“Bendgate” Scandal: How Apple’s Misfortune Lead to PR Gold
Posted by Jessica Blair
For many tech-savvy people, the release of the iPhone 6 and iPhone 6 Plus was as magical as Christmas morning. For myself, I was extremely eager to get the new iPhone so I would now have the same charger as everyone else (#iPhone4struggles). At 8 AM on September 19th, 2014, Apple stores around the US opened to long lines of customers, waiting eagerly to be the first to get their hands on the new iPhones. And to the people who waited in-line at Palo Alto store, they were lucky enough to meet the big man himself, Apple CEO, Tim Cook.
At the announcement event on September 9th, Cook ranted and raved about the new iPhones with their larger frames and thinner display, saying that “they are without a doubt the best iPhones we’ve ever seen.” With a statement as heavy as this, the iPhone 6 and iPhone 6 Plus has a lot of pressure to live up to and for a while, it did. But when Unbox Therapy posted the “iPhone 6 Plus Bend Test” video four days after the phone’s release, a media frenzy began that no one could have anticipated.
In the video, Lewis Hilsenteger from Unbox Therapy decided to test the phone’s strength after noticing a slight bend in his iPhone 6 Plus. He applied what seemed to be minimal pressure to the phone and you immediately notice that the phone did bend. Within hours, the video gained traction on social media and lead to the appropriate hashtag #Bendgate trending. People all around the globe began flocking to Apple stores, trying to recreate the bending and subsequently ended up damaging these phones beyond repair. In those cases, with the people who purposely damaged these phones, it was irresponsible and took away some of the credibility for the hashtag.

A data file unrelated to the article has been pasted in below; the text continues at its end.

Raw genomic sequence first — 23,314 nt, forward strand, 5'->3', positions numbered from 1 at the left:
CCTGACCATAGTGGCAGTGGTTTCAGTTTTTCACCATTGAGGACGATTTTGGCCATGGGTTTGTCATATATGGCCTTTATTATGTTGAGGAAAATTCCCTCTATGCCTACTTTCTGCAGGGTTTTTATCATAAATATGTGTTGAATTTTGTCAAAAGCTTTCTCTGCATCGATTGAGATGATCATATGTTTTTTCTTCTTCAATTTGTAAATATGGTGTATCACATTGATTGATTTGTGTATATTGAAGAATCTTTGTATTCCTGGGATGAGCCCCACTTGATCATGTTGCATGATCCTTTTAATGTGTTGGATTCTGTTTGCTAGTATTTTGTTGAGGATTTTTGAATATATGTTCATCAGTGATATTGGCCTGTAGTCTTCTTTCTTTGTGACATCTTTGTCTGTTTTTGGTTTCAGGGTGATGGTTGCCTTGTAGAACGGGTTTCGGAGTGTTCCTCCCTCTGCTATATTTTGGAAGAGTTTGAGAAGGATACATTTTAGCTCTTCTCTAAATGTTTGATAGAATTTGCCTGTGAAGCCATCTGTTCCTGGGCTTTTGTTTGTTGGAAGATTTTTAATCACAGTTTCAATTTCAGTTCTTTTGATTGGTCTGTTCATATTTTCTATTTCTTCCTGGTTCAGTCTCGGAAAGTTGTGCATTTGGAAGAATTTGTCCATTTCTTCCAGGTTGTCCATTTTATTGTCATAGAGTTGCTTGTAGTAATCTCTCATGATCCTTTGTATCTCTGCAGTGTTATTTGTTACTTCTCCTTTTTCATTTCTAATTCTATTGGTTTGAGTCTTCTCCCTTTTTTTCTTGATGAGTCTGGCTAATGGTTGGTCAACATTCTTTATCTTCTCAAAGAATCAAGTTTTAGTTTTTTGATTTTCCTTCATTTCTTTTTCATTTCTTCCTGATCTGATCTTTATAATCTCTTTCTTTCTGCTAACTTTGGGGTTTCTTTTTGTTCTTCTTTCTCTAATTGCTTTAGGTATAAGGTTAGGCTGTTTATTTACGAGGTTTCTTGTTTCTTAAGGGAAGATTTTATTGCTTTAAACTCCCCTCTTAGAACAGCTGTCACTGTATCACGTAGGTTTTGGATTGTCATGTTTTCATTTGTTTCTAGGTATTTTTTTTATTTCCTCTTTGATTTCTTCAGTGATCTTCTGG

However, what came out of this unfortunate situation and the trending hashtag for other companies is absolute PR gold. Kit-Kat and other phone electronic companies, such as Samsung and LG took complete advantage of Apple’s weakness. LG and Samsung both established that their phones are purposely designed to flex or curve; while Kit-Kat tells the consumer that their candy doesn’t bend, it breaks. This clever play on words and concept behind their product is what every PR professional secretly hopes for: to highlight their product through another company’s misfortune.
In terms of Apple’s PR, it has always been based on the product being the best of their kind – best design, best operating systems, etc. But with that in jeopardy, regarding the iPhone 6 Plus design and the recent bug issues with the iOS 8, Apple might have to find a solution to their PR strategy. Though sales in the iPhone 6 and iPhone 6 Plus have not slowed down, it is only a matter of time before this bubble bursts.
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